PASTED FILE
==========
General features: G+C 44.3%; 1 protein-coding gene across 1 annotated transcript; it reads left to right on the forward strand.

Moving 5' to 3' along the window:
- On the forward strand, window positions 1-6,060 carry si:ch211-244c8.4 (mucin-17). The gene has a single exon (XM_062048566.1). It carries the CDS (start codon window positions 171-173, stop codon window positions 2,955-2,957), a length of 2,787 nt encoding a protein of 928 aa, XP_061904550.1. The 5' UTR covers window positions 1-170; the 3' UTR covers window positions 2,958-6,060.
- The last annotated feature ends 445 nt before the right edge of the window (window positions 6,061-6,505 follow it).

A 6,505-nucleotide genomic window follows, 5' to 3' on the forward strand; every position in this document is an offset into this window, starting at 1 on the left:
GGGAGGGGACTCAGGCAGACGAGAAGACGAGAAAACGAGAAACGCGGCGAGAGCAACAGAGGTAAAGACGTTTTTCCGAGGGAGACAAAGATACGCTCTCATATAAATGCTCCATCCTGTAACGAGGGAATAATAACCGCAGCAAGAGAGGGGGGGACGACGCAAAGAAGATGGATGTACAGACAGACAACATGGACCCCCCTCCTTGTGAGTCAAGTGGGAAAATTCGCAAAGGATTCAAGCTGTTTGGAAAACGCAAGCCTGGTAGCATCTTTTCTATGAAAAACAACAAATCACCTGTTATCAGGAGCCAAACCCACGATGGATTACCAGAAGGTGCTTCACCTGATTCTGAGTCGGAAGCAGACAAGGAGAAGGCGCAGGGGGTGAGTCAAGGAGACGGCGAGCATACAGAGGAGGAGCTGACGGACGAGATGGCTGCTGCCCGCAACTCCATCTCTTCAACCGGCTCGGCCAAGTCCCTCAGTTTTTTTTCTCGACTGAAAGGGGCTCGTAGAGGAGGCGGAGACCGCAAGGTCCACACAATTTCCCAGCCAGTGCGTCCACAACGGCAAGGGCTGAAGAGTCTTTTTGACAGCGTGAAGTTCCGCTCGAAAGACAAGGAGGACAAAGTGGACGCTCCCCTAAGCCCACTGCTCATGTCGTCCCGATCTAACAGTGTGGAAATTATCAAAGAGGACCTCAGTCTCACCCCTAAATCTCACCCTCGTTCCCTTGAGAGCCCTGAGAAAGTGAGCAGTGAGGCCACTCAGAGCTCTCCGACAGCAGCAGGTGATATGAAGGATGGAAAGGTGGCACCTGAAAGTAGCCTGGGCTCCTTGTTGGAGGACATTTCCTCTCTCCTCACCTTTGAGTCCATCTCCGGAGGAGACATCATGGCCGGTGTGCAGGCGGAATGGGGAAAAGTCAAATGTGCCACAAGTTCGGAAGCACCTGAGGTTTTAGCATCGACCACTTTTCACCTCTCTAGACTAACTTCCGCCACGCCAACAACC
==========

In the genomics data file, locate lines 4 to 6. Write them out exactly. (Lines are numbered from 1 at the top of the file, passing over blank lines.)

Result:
- The last annotated feature ends 445 nt before the right edge of the window (window positions 6,061-6,505 follow it).

A 6,505-nucleotide genomic window follows, 5' to 3' on the forward strand; every position in this document is an offset into this window, starting at 1 on the left:
GGGAGGGGACTCAGGCAGACGAGAAGACGAGAAAACGAGAAACGCGGCGAGAGCAACAGAGGTAAAGACGTTTTTCCGAGGGAGACAAAGATACGCTCTCATATAAATGCTCCATCCTGTAACGAGGGAATAATAACCGCAGCAAGAGAGGGGGGGACGACGCAAAGAAGATGGATGTACAGACAGACAACATGGACCCCCCTCCTTGTGAGTCAAGTGGGAAAATTCGCAAAGGATTCAAGCTGTTTGGAAAACGCAAGCCTGGTAGCATCTTTTCTATGAAAAACAACAAATCACCTGTTATCAGGAGCCAAACCCACGATGGATTACCAGAAGGTGCTTCACCTGATTCTGAGTCGGAAGCAGACAAGGAGAAGGCGCAGGGGGTGAGTCAAGGAGACGGCGAGCATACAGAGGAGGAGCTGACGGACGAGATGGCTGCTGCCCGCAACTCCATCTCTTCAACCGGCTCGGCCAAGTCCCTCAGTTTTTTTTCTCGACTGAAAGGGGCTCGTAGAGGAGGCGGAGACCGCAAGGTCCACACAATTTCCCAGCCAGTGCGTCCACAACGGCAAGGGCTGAAGAGTCTTTTTGACAGCGTGAAGTTCCGCTCGAAAGACAAGGAGGACAAAGTGGACGCTCCCCTAAGCCCACTGCTCATGTCGTCCCGATCTAACAGTGTGGAAATTATCAAAGAGGACCTCAGTCTCACCCCTAAATCTCACCCTCGTTCCCTTGAGAGCCCTGAGAAAGTGAGCAGTGAGGCCACTCAGAGCTCTCCGACAGCAGCAGGTGATATGAAGGATGGAAAGGTGGCACCTGAAAGTAGCCTGGGCTCCTTGTTGGAGGACATTTCCTCTCTCCTCACCTTTGAGTCCATCTCCGGAGGAGACATCATGGCCGGTGTGCAGGCGGAATGGGGAAAAGTCAAATGTGCCACAAGTTCGGAAGCACCTGAGGTTTTAGCATCGACCACTTTTCACCTCTCTAGACTAACTTCCGCCACGCCAACAACC